Lean manufacturing is a methodology for reducing waste in the manufacturing process. First introduced by Toyota in 1930, the term ‘lean’ was coined in 1988. It has since become common practice in the industry.
An increasing number of manufacturers have been adopting lean methodology in recent years. But what do we mean by lean? And why is it important?
Lean manufacturing is the continual pursuit of waste reduction in the manufacturing process. Waste is anything that uses resources without adding value to the customer.
The seven wastes defined in the original Toyota Production System are:
By following the lean methodology, practitioners aim to reduce or entirely remove these seven wastes from the production cycle. Fundamental to the methodology is continuous improvement. Rather than engaging in waste reduction as a discrete exercise, lean is adopted as a guiding methodology that yields ever-finer optimizations.
Lean manufacturing is built on five core principles, designed to inform every aspect of the production cycle:
A number of techniques have been developed to achieve the goals of these principles, such as Heijunka, Kanban, Jidoka, Andon, and Poka-yoke.
Waste reduction can be viewed as a primary benefit in and of itself, but the pursuit of lean manufacturing yields a number of ancillary benefits, including:
Aside from the cost savings made in waste reduction, these benefits have made the lean methodology especially desirable, particularly as technology has amplified the effects of adopting lean.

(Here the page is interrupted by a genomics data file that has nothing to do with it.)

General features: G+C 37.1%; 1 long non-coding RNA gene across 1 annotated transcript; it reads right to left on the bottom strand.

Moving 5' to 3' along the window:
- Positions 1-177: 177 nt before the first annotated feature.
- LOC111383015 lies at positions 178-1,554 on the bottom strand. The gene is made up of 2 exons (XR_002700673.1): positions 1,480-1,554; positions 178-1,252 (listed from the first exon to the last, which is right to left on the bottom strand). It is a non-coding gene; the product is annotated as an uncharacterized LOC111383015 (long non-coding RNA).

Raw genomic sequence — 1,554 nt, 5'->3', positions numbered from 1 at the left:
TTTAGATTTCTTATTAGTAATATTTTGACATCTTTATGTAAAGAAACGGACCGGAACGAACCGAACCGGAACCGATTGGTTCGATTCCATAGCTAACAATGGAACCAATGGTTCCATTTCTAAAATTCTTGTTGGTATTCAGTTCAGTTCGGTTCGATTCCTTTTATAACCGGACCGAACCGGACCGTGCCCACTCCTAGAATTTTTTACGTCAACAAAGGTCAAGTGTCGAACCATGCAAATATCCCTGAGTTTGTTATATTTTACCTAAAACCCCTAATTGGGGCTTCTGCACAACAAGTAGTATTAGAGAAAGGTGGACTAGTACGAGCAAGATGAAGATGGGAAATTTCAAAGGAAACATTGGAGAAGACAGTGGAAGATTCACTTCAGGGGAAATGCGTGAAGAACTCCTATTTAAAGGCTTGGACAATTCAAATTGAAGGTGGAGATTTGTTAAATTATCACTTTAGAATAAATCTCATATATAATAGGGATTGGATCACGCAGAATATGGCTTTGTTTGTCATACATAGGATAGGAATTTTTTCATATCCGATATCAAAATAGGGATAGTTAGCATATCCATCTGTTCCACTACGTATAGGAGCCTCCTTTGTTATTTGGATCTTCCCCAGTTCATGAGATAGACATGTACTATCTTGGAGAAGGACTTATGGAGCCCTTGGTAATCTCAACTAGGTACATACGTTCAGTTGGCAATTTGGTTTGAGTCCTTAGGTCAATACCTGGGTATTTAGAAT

Lean manufacturing has always been data driven. But until recently, even collecting that data was a resource-intensive activity—not to mention the time, skills, and staff required to analyze and act on it. With the advent of industry 4.0—in particular, the Industrial Internet of Things (IIoT), big data, and AI—collecting data has become far more economically viable, and AI-assisted analysis of large datasets can reveal unprecedented insights at a lower cost.
The result is a paradigm shift in lean. While traditional lean optimizations tended to produce 1-2% improvements, digital lean manufacturing often achieves step-change results.
The increased availability of industry 4.0 technology has precipitated the spread of lean manufacturing. Simply, it is easier, and more effective, to engage in continuous optimization than ever before.
At the same time, it has never been more important to adopt lean methodology; partially to keep pace with competitors already well-versed in its principles, and partially to respond to an inexorably accelerating economic environment. Far from merely reducing waste, lean manufacturing enables businesses to acclimatize to tightening product lifecycles and a growing demand for customization. The principles of lean production equip manufacturers with the necessary agility to not just continually improve, but also to continually adapt.
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